Note 3 benchmarking scores artificially increased

The Note 3 is a very impressively specced handset with a 2.3GHz quad core Snapdragon 800 processor and 3GB of RAM so you would expect it to be towards the top end of all the various benchmark applications and it does. However it appears that like with the S4, Samsung have been artificially increasing the various scores on the benchmarking apps.

It turns out that when running a benchmark app the Note 3 stops the CPU cores from idling and also boosts performance by keeping all cores active and keeps everything running full power. If a benchmark app is renamed the phone treats the app like 99.99% of apps so cores are allowed to idle and the phone runs things at lower power to save battery.


Note 3 benchmarking scores artificially increased

The differences are quite staggering:

Note 3 benchmarking scores artificially increased

 

The strange thing is that even without the benchmark increase the Note 3 still comes out higher than every other handset so why would Samsung feel the need to artificially increase them. Personally I’m not bothered about the actual scores on benchmarks, as long as the phone runs smoothly and I can have several apps running at once without any problem then I’m happy. I know manufacturers always want to be able to brag about having the fastest phone on the market but is it worth cheating to do it?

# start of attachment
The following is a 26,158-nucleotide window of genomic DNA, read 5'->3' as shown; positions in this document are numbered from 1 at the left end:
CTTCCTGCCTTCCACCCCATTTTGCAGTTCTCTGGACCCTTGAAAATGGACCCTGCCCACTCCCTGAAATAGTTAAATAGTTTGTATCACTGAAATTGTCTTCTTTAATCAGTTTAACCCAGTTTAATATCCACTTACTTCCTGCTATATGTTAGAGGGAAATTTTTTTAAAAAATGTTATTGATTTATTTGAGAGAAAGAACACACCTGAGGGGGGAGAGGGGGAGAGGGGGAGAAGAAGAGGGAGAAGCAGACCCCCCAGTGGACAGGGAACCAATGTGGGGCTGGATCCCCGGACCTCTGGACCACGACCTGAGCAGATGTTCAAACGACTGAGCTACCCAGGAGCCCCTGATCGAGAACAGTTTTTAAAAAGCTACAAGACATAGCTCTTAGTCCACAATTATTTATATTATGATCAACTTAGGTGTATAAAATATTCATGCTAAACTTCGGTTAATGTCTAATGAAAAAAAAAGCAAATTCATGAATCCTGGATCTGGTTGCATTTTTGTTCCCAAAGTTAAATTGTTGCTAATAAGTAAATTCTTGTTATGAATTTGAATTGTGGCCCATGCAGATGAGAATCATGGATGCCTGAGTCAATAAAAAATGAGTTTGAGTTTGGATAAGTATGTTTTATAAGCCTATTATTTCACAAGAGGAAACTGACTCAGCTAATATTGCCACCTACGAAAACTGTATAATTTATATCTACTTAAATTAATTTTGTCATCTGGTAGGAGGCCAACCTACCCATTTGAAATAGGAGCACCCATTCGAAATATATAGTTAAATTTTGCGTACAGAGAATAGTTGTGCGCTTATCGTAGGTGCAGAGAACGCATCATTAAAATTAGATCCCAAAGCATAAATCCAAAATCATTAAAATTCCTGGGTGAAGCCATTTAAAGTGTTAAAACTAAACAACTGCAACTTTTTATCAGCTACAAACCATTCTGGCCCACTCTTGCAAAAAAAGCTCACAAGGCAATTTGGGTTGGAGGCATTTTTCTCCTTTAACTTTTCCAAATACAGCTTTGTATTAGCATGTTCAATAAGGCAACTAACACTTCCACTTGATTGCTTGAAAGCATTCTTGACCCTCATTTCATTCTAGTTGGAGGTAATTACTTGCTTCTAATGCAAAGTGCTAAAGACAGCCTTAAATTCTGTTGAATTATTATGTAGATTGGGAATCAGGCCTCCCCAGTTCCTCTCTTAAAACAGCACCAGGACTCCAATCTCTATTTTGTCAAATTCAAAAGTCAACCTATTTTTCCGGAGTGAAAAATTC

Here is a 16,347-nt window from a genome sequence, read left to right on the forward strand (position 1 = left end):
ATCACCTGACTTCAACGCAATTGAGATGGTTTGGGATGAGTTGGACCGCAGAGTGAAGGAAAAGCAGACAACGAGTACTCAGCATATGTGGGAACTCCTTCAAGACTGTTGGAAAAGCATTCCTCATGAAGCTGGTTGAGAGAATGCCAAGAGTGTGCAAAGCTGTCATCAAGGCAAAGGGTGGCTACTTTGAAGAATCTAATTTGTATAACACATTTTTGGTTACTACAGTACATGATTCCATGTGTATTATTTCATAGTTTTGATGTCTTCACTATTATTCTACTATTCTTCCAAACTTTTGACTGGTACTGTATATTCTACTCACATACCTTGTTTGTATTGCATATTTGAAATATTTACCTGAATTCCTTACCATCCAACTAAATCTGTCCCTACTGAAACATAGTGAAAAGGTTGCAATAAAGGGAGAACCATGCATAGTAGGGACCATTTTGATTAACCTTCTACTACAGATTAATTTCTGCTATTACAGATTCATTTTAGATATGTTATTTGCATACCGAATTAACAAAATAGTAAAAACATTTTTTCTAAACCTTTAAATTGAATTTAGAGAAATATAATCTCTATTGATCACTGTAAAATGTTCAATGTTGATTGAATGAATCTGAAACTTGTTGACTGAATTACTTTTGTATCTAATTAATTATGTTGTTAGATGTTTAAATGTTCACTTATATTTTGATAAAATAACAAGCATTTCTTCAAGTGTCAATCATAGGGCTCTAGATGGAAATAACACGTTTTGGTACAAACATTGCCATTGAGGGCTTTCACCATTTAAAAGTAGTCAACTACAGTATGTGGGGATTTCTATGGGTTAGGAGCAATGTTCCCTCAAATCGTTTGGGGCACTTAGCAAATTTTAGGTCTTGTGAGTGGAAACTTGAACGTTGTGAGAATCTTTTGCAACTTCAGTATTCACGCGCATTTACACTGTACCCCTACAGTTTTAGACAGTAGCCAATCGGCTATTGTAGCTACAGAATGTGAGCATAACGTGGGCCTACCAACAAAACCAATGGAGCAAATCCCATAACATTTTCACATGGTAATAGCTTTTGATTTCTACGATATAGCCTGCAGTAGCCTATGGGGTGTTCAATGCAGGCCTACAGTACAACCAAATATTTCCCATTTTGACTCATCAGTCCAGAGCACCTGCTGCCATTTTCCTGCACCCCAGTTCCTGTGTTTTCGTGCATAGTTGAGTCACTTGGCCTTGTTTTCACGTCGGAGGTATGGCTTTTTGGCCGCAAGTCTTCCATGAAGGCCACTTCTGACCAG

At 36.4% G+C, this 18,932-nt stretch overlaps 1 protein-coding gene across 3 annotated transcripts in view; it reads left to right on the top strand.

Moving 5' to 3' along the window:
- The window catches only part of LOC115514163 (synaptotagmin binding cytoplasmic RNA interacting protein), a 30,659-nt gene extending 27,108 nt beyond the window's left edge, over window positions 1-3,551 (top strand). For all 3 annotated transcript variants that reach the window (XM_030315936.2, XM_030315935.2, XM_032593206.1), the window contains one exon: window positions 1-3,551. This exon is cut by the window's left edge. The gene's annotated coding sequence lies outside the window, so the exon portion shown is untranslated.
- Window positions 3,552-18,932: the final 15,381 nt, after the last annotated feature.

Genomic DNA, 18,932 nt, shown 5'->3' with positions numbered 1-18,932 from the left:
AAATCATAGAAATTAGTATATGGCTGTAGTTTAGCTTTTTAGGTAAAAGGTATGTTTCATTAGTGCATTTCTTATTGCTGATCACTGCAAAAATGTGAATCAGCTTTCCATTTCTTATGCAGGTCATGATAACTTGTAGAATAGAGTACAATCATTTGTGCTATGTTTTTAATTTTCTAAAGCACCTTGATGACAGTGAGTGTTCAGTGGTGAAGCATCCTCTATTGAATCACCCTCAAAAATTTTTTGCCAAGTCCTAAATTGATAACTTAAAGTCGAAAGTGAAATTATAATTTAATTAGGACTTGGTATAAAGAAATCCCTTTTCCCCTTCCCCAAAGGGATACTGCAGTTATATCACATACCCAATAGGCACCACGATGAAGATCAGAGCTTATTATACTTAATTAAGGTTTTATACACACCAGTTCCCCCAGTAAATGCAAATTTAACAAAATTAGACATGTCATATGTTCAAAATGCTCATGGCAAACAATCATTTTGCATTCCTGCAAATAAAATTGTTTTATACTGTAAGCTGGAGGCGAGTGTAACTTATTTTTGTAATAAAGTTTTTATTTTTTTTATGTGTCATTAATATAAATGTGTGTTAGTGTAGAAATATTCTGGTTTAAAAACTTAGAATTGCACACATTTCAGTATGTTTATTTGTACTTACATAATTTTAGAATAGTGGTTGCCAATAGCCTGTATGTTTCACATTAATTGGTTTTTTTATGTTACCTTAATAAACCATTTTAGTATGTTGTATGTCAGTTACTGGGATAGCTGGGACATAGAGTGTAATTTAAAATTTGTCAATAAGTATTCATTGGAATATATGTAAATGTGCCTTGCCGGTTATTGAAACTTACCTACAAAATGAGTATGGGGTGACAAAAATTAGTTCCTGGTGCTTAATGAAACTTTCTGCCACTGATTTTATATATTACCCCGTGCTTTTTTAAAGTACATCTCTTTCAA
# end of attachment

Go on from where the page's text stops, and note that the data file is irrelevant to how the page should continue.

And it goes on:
Source: ArsTechnica

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  • patrick

    ian you may not be bothered about the scores but you have to be worried samsung are doing this ??

    what else are they misleading us on…

    If apple did this the site would be jumping up and down ..

  • Ryan Waring

    it does seem a little unfair, its like car manufactures testing mileage in perfect conditions to increase cars official MPG, they wouldn’t do that would they?

  • Martin

    This is not a Samsung thing, other Android phones do the same thing….as per Anandtech:

    Quote:

    I should mention that the Note 3 (like many other Android devices – SGS4, HTC One) detects certain benchmarks and ensures CPU frequencies are running at max while running them, rather than relying on the benchmark workload to organically drive DVFS to those frequencies.

    End Qoute.

    Have you seen the competitiveness with benchmarking across all platforms? There are competitions where guys cool CPUs and GPUs with liquid nitrogen.

    TBH this is a bit of a non-story, benchmarks are an indication of how a device will perform, they aren’t the be all and end all. If they were, no-one would buy anything other than whatever is sitting at the top of the chart.

    I’m running an SGS2 and Transformer Prime and am pretty happy with the performance of both yet they don’t even show on benchmarking tables anymore because they are so old and slow :(

  • weirdstuff

    Benchmarks in the current tech environment are almost meaningless. Anything above 2 cores can handle most games or apps with ease. The nature of the current architecture means the very occasional bottleneck of ram, slight pause while the phone composes itself, is also inevitable. Putting numbers on top of that doesn’t mean much. All seems a bit pointless really…